Thursday, May 16th, 2013
In our backyard, Magnolias are blooming, Lilacs are bursting, patches of chives are thick and green, and Violets and Dandelions are polka-dotting the grass. Last weekend, my two daughters set to work harvesting some of the beauty — some for spells and magic potions and some for a gorgeous flower garden centerpiece. Not only was their creation beautiful and a true independent creation, it was a lovely way for them to explore the different textures, colors, shapes, and smells in their backyard.
Encourage children to pick and collect the flowers, weeds, herbs, and growth in your surroundings (teach them to skip over special, planted flowers like Tulips and Irises). Leaves from trees and sticks and twigs are great additions to a natural collection! Ask them to share notes about their observations and to draw pictures of their bounty.
Sometimes, it is okay to pick the flowers.
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beautiful, centerpiece, explore, flowers, harvesting, kid, nature, observe, smells, spring | Categories:
Everyday Fun, Fun, Group Activities, Inspired, Nature, Outdoors, Science, Seasonal
Wednesday, December 5th, 2012
Inspired: Each week I offer a tip for finding inspiration in the world around us. It might be observed in my classroom or found on a walk or whispered in my ear or thrifted or discovered on a dark shelf in the basement. Something. Anything that gives me a creative spark. My hope is that these bits and pieces encourage you and the children you spend time with to search for creativity in your days. This isn’t about spending money or acquiring new things; it is an exercise in motivating us to pay close attention to the bright spots in our world.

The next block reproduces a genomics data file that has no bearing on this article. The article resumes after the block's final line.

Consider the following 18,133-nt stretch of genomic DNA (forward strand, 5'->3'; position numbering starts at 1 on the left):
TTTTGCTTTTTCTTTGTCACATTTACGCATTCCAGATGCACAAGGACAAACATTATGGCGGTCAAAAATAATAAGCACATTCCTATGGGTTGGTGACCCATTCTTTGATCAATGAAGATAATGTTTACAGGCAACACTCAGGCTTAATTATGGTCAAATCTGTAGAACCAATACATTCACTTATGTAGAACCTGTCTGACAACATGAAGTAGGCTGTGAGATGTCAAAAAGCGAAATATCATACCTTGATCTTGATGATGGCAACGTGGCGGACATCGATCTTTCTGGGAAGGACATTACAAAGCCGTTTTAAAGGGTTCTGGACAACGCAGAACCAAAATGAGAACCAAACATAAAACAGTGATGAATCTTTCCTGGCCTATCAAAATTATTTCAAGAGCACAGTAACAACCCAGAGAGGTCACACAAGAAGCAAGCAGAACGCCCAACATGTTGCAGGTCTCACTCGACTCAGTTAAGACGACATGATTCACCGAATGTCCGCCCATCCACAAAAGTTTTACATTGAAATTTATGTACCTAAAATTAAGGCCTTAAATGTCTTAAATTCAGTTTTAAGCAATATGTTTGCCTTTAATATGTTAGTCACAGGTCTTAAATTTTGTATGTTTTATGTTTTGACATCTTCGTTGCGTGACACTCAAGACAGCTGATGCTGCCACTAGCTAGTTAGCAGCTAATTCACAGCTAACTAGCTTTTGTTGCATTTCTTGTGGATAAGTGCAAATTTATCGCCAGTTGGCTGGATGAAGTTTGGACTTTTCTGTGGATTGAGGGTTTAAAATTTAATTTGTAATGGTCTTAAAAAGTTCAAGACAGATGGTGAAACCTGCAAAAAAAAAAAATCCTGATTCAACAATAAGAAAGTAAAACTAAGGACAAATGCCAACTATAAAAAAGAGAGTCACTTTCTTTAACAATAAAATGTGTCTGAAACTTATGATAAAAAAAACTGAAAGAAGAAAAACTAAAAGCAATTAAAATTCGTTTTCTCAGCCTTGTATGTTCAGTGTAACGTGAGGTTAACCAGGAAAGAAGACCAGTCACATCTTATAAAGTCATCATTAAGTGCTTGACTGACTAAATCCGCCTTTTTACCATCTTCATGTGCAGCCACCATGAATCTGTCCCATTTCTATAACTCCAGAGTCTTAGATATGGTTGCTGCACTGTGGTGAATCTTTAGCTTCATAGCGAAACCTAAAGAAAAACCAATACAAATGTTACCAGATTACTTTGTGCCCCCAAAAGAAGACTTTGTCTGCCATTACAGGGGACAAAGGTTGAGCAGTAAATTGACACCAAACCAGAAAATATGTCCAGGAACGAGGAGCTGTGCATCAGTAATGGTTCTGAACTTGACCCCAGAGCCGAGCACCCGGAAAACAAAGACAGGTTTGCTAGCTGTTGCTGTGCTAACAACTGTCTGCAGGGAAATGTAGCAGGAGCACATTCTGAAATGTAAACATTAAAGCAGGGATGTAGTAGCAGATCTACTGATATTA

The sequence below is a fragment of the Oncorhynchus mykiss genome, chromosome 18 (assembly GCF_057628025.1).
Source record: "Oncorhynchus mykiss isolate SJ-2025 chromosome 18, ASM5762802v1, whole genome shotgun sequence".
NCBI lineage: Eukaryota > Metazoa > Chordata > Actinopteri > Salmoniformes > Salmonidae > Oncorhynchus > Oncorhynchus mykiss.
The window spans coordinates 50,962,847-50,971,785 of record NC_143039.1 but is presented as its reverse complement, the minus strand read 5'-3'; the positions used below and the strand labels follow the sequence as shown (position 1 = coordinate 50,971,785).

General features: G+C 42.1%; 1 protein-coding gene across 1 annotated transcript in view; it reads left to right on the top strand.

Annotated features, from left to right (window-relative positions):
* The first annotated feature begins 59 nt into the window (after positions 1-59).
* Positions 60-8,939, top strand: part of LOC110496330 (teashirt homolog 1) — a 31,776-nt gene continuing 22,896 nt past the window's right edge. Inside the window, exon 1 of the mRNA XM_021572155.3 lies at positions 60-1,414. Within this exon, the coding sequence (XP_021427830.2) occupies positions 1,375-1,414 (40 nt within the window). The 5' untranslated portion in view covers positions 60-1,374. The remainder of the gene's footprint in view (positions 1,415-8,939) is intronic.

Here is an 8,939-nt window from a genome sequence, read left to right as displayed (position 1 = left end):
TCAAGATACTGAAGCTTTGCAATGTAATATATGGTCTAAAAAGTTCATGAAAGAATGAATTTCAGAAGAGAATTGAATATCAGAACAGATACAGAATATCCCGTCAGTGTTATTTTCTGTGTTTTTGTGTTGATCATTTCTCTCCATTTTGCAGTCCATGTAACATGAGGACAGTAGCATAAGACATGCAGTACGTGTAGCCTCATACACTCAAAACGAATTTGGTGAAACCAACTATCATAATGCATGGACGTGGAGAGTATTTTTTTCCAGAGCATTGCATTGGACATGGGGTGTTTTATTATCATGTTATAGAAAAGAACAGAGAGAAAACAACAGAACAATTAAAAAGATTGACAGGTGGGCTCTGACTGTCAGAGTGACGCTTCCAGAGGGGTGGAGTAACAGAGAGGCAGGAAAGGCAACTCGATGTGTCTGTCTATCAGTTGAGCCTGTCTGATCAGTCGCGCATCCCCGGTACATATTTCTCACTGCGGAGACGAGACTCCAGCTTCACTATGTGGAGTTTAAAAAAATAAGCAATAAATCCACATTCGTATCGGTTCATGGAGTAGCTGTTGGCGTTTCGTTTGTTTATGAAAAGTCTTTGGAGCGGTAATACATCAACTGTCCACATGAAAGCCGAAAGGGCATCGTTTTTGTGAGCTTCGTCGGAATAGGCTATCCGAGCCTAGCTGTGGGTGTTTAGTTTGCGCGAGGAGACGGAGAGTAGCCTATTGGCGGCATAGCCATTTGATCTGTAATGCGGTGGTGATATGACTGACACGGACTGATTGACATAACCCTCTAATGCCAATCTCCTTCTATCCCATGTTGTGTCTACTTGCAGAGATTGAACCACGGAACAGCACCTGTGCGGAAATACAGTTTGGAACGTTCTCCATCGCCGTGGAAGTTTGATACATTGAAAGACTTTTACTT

Sometimes a late afternoon walk is just what I need to feel inspired.
White, fluffy, softness! Like snow!
During the holiday season when life feels extra busy, twenty mindful minutes outside is often the perfect way to search for new, creative ideas. Outside is outside. It can be on a sidewalk in your neighborhood, a city street, a forest trail, or at a beach or park. When my mind drifts to work and plans, I am careful to pause and find something curious or interesting before me. I encourage my children to do the same by turning it into a game: can we leave our adventure with a list of ten intriguing things?
Pause and enjoy.
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